Are you suffering from Arthritis and are taking painkillers to suppress the pain caused by this condition? Then you should immediately take proper treatment before this condition progresses to a level where it might restrict the movement of the affected joints. Exercising every day and consulting a well-trained physiotherapist is one such step that can be beneficial. Arthritis targets the skin and multiple joints of the body affecting day to day life of an individual. This blog is written to give you a better understanding of arthritis, its types, and its physiotherapy management.


Types of Arthritis

Arthritis is the inflammation of the joints, it affects one or multiple joints. The symptoms of this condition may develop over time and are not constant. Arthritis is broadly classified into three categories:

1: Osteoarthritis:

This type of arthritis occurs due to an injury or aging.

2: Rheumatoid arthritis:

Rheumatoid arthritis happens due to the immune system attacking (by accident) the functional cells of the body.

3: Infectious arthritis:

Infectious arthritis spreads to the joint from a different body part.

4: Juvenile arthritis

Juvenile arthritis takes place in children.

5: Psoriatic arthritis

Psoriatic arthritis occurs in people with psoriasis, it affects their skin and joints.


Physiotherapy management

Physiotherapy for arthritis is an effective and safe way to help:

  • Decrease pain
  • Reduce discomfort
  • Strengthen the joints and muscles
  • Improve mobility
  • Helps in increasing the range of flexibility and motion.
  • Restore the use of affected joints
  • Prevent further damage to the joints
  • Prevent progression of arthritis
  • Maintain fitness
  • Improve functionality.


Physiotherapy intervention

According to the patient's needs, the physiotherapist would tailor the exercises. The physiotherapy treatment program for arthritis includes:


1: Rest and Splinting:

Rest or splinting is recommended if required during the acute stage of the disease. Bed rest relieves extensive joint pain and puts the joints into rest at a functional position. Rest and splinting, diminishes pain and inflammation, to prevent stress, stiffness, and deformities.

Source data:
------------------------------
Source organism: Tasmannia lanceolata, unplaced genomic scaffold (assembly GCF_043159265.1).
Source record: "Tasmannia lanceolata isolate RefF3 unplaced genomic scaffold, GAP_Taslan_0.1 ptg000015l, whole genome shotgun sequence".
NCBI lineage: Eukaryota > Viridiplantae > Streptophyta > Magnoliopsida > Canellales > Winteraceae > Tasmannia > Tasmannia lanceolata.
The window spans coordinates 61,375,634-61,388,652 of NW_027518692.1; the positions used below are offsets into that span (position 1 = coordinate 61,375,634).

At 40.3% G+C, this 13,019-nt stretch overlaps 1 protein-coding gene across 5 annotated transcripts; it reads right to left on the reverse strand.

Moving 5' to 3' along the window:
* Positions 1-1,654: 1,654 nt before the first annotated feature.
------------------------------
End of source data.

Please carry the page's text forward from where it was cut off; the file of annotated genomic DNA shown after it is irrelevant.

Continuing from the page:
2: Ultrasound Therapy:

Ultrasound therapy creates warmth and gentle heat that increases blood circulation in deeper tissues thus decreases pain and increases range of motion.


3: Transcutaneous electrical stimulations (TENS):

Transcutaneous electrical stimulations are found to be significantly effective in increasing strength. This helps to prevent the progression of the condition that limits movement and functionality in daily life.


4: Low-level Laser Therapy (LLLT):

Low-level Laser Therapy is a non-invasive treatment that reduces pain, inflammation and also increases mobility.


5: Paraffin Therapy:

Paraffin therapy is extremely beneficial for arthritis. It has a very high capacity for absorbing heat, which helps to improve the patient's performance while exercising.


6: Ice therapy:

Use of ice pack or cloth soaked in cold water can be applied to the affected area or by submerging the part in ice-cold water.  Ice packs can be used to reduce pain, swelling, and inflammation. 


7: Heat therapy:

Similarly, heat packs can also help decrease stiffness and improves blood circulation.  A heating pad, warm shower, hot water bottle on the affected area can be used. Heat packs can also help decrease stiffness and improves blood circulation.


8: Massages:

Moderate pressure massage is given by a trained physiotherapist. Massage therapy is proved to be helpful and soothing for many arthritis sufferers. Regular massages can relieve pain by lowering the production of cortisol (stress hormone) in the human body.


9: Acupuncture:

Acupuncture is another treatment that can be used as an intervention by the physiotherapist to stimulate the brain to release endorphins.


10: Exercise:

Graded exercises help reduce arthritis pain. These exercises are started slowly and then gently increased when progressed further.  These exercises strengthen the muscles and joints and increase overall fitness. Strengthening, endurance, stretching & stability exercises are a part of the exercise program. The therapist also advises holding correct body posture while carrying out daily activities to relieve pain and prevent further damage.


11: Hydrotherapy:

Physiotherapy for arthritis is not limited to simple exercises or the use of modalities only, but also extends to other exercises such as swimming which is a great form of exercise without putting pressure on the joints. Water-based exercises can relieve pressure on the joints, reduce body fat, and improve mood, coordination, and range of motion.


12: Assistive devices:

The physiotherapy also recommends assistive devices like wearing braces or walking with a cane.


13: Posture correction

Arthritis can also be caused due to bad body posture while sitting and working. Simple exercises at home or at the workplace can help in preventing arthritis. Some simple stretches include neck rotations, head tilts, leg raises, hamstring stretches, finger and thumb bends and wrist rotation to ease the tension in the joints while working on the desk.



Physiotherapy has beneficial effects on increasing physical capacity and reduces the activity of the disease. The physiotherapist provides patient education about their condition and makes them aware of the various physiotherapy options that are available to improve the quality of life.